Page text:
Drawback: More difficult to use.
Nontraditional: These kits include tools other than a mat to help you roll sushi. Tools may include containers or molds to form the sushi so no rolling is required, or training mats to help guide you as you spread out the rice.
Drawbacks: Less authentic; more expensive.
Roll size won’t typically vary between kits, but the number of items included in a kit may differ. Do you intend to throw a sushi-making soiree? You’ll need a kit that includes multiple mats. Are you having trouble finding certain ingredients at your local supermarket? You might prefer a kit that includes essential ingredients like sushi rice, so you don’t have to make multiple selections. If you plan to gift a sushi-making kit, opt for one that includes everything your recipient will need to create rolls at home.
Have you already had some practice making sushi or are you a complete beginner? Choose a kit that matches your level of experience. Consider taking a class for hands-on guidance, or you can watch online videos to brush up on your skills before getting started with a kit.
Here are some features to look for when picking a sushi-making kit for your kitchen.
Traditional sushi-making kits include bamboo mats, so they aren’t dishwasher safe. Most nontraditional options are made of plastic and easy to clean. Always check the kit instructions for any care guidelines.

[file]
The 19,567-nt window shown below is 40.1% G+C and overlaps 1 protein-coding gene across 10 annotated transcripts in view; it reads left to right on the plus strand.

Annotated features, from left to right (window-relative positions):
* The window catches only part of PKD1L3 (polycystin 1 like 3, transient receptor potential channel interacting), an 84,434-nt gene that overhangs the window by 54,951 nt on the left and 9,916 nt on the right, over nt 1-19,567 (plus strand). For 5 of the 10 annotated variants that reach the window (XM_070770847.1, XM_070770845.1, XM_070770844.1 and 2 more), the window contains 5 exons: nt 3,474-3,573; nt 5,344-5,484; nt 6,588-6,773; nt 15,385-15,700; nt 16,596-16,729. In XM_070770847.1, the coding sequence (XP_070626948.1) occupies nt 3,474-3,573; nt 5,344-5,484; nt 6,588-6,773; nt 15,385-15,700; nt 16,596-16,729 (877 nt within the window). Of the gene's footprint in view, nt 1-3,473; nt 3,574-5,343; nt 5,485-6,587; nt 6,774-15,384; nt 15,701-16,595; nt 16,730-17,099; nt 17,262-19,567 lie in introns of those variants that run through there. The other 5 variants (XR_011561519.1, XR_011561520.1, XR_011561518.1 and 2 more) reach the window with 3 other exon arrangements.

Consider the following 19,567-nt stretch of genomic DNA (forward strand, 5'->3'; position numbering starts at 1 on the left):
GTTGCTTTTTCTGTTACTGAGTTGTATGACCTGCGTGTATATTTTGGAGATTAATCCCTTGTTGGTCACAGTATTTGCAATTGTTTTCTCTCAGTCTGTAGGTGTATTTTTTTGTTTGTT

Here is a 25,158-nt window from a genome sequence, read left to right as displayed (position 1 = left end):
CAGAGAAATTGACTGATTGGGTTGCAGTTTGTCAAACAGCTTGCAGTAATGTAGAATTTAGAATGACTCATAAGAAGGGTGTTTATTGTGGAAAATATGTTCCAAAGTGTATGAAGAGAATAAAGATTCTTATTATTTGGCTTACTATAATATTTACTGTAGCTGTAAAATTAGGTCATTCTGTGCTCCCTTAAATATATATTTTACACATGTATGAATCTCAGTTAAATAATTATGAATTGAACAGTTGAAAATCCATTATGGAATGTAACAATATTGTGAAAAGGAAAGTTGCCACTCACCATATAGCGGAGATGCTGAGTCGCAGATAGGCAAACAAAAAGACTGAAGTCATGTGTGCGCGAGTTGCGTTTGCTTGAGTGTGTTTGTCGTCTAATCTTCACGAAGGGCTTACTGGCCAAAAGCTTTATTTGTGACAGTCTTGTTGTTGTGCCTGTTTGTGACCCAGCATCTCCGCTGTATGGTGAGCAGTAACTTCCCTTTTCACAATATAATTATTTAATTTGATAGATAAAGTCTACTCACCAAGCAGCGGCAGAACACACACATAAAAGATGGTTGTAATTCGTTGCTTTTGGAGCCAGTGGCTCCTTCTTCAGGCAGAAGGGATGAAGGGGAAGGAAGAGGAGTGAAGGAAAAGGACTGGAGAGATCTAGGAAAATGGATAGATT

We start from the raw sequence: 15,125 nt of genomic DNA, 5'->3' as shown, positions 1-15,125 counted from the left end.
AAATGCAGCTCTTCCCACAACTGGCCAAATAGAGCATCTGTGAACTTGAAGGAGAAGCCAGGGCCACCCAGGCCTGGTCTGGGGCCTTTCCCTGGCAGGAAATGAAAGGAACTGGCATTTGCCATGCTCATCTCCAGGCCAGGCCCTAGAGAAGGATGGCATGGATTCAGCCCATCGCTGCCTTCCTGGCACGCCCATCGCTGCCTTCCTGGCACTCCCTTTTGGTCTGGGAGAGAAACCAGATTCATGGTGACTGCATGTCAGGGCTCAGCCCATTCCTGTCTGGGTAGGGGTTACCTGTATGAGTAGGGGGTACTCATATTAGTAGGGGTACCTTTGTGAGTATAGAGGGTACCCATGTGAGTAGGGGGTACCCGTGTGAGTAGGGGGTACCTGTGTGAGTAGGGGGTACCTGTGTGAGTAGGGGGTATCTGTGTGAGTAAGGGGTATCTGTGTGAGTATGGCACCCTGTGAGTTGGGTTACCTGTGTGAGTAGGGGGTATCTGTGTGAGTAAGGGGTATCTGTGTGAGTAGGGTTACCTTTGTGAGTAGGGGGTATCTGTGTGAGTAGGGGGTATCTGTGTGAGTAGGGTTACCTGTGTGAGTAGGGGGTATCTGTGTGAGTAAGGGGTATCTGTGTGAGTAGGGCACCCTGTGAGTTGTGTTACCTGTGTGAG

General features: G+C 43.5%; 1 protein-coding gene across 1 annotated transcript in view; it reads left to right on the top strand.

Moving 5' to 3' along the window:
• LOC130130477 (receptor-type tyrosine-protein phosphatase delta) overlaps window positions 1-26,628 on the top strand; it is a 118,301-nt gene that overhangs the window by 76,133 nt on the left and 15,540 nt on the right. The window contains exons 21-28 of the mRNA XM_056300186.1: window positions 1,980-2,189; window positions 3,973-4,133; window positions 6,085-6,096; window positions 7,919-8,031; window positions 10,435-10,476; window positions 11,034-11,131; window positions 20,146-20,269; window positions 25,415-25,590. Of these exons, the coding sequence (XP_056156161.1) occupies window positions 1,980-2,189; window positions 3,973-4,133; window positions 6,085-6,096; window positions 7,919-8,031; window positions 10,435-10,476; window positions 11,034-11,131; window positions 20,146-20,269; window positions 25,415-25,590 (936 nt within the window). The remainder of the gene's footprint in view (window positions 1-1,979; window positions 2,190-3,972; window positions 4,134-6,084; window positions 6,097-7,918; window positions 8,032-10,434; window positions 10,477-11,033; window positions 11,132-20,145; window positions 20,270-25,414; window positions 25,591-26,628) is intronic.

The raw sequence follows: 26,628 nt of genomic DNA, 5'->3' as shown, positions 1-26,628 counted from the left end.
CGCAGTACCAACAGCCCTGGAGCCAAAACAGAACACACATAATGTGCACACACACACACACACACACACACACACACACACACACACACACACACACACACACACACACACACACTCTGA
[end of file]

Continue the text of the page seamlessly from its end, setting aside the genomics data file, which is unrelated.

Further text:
Choose from traditional bamboo mats or plastic devices. Plastic accessories are very durable and easy to clean – perfect for beginners. Choose a kit that includes BPA-free plastic. If opting for a bamboo mat, choose a variety that’s mold resistant. Always dry your mat after rinsing it, and never put a bamboo mat in the dishwasher.
Certain specialty kits allow users to fashion sushi in shapes such as squares or hearts. If you want to get creative when making sushi rolls at home, opt for a kit that includes a variety of molds.
For a truly authentic sushi-making experience, choose a kit that contains additional accessories such as a sushi knife. Other accessories that you may find in kits include molds for making nigiri, serving trays or plates, soy sauce holders, recipe books, and chopsticks.
Simple budget kits that cost less than $20 contain a limited number of accessories. These kits may not be as durable as others, but they’re an excellent choice for anyone new to sushi making. Expect to find basic beginner-friendly options and traditional bamboo mat kits in this price range.